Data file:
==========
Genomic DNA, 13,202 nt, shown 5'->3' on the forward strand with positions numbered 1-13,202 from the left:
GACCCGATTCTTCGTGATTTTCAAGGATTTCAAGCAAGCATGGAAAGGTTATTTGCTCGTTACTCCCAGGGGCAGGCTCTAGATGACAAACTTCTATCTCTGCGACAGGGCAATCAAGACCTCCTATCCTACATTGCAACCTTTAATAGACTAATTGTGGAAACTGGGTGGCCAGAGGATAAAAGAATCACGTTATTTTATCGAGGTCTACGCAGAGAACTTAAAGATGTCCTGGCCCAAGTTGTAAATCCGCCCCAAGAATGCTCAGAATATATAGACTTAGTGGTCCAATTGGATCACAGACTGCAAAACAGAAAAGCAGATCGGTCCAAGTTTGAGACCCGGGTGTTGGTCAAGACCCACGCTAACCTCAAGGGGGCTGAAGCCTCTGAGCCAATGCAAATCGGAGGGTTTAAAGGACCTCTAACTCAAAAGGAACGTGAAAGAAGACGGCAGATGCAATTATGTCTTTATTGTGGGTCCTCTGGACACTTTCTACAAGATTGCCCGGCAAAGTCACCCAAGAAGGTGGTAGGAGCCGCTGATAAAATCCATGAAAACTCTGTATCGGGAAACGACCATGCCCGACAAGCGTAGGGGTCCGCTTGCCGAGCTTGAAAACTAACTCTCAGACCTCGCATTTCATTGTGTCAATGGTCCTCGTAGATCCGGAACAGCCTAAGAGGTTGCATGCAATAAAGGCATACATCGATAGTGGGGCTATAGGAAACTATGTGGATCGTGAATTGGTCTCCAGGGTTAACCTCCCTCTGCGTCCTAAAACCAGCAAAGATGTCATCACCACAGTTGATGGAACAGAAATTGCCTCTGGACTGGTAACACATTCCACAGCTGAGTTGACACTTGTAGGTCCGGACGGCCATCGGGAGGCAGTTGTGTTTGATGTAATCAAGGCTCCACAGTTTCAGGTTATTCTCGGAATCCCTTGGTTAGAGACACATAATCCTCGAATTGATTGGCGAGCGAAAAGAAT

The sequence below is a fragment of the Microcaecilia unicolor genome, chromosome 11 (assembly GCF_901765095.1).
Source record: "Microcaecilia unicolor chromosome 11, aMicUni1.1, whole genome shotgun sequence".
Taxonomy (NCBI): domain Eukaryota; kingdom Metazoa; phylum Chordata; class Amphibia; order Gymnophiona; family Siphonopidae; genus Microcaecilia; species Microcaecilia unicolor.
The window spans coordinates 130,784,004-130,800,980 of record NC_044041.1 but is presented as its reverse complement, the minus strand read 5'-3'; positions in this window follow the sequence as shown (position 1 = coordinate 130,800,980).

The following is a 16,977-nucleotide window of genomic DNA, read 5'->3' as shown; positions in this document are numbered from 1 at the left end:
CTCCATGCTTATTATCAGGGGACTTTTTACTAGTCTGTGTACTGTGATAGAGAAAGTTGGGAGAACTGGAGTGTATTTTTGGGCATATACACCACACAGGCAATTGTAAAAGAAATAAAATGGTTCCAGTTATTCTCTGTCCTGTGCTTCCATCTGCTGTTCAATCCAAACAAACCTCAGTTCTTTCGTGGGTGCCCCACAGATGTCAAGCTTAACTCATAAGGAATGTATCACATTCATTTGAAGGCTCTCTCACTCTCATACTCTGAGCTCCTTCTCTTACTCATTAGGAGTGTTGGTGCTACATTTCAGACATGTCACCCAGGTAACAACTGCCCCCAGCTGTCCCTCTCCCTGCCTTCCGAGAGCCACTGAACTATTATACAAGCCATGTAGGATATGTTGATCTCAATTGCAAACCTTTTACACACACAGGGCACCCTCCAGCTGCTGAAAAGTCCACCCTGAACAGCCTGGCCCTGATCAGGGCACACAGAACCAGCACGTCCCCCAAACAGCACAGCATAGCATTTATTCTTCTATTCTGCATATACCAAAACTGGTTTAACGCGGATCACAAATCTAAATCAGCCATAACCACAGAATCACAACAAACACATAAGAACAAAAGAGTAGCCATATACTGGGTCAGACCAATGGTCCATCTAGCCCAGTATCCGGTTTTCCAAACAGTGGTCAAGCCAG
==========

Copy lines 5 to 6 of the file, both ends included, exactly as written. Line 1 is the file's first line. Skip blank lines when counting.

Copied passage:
Taxonomy (NCBI): domain Eukaryota; kingdom Metazoa; phylum Chordata; class Amphibia; order Gymnophiona; family Siphonopidae; genus Microcaecilia; species Microcaecilia unicolor.
The window spans coordinates 130,784,004-130,800,980 of record NC_044041.1 but is presented as its reverse complement, the minus strand read 5'-3'; positions in this window follow the sequence as shown (position 1 = coordinate 130,800,980).